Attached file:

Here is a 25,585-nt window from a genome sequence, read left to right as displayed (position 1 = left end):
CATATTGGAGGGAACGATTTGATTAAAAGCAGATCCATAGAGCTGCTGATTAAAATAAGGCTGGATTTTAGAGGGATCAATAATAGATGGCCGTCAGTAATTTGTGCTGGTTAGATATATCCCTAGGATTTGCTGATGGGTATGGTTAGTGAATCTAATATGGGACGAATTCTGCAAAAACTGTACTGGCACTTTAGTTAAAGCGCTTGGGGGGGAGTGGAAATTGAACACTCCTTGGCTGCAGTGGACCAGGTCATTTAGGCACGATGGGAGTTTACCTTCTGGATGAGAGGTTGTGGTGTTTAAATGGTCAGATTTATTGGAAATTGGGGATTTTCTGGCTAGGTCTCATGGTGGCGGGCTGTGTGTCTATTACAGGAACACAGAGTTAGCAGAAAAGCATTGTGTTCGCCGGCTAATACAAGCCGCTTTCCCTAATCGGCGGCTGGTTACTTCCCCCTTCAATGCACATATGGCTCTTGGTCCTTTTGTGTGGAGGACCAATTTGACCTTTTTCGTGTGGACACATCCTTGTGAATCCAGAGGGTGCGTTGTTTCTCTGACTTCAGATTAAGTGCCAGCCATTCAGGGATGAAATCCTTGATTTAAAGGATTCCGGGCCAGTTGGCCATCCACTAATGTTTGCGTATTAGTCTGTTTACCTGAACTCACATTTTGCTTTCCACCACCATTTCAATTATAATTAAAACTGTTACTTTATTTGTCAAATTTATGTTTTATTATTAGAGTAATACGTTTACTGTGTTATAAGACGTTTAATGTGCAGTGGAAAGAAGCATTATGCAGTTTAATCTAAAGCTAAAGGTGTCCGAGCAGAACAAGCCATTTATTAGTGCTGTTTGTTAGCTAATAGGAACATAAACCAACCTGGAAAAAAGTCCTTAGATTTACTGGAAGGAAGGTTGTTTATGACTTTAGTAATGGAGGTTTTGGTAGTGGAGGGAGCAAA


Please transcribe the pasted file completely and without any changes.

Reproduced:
Here is a 25,585-nt window from a genome sequence, read left to right as displayed (position 1 = left end):
CATATTGGAGGGAACGATTTGATTAAAAGCAGATCCATAGAGCTGCTGATTAAAATAAGGCTGGATTTTAGAGGGATCAATAATAGATGGCCGTCAGTAATTTGTGCTGGTTAGATATATCCCTAGGATTTGCTGATGGGTATGGTTAGTGAATCTAATATGGGACGAATTCTGCAAAAACTGTACTGGCACTTTAGTTAAAGCGCTTGGGGGGGAGTGGAAATTGAACACTCCTTGGCTGCAGTGGACCAGGTCATTTAGGCACGATGGGAGTTTACCTTCTGGATGAGAGGTTGTGGTGTTTAAATGGTCAGATTTATTGGAAATTGGGGATTTTCTGGCTAGGTCTCATGGTGGCGGGCTGTGTGTCTATTACAGGAACACAGAGTTAGCAGAAAAGCATTGTGTTCGCCGGCTAATACAAGCCGCTTTCCCTAATCGGCGGCTGGTTACTTCCCCCTTCAATGCACATATGGCTCTTGGTCCTTTTGTGTGGAGGACCAATTTGACCTTTTTCGTGTGGACACATCCTTGTGAATCCAGAGGGTGCGTTGTTTCTCTGACTTCAGATTAAGTGCCAGCCATTCAGGGATGAAATCCTTGATTTAAAGGATTCCGGGCCAGTTGGCCATCCACTAATGTTTGCGTATTAGTCTGTTTACCTGAACTCACATTTTGCTTTCCACCACCATTTCAATTATAATTAAAACTGTTACTTTATTTGTCAAATTTATGTTTTATTATTAGAGTAATACGTTTACTGTGTTATAAGACGTTTAATGTGCAGTGGAAAGAAGCATTATGCAGTTTAATCTAAAGCTAAAGGTGTCCGAGCAGAACAAGCCATTTATTAGTGCTGTTTGTTAGCTAATAGGAACATAAACCAACCTGGAAAAAAGTCCTTAGATTTACTGGAAGGAAGGTTGTTTATGACTTTAGTAATGGAGGTTTTGGTAGTGGAGGGAGCAAA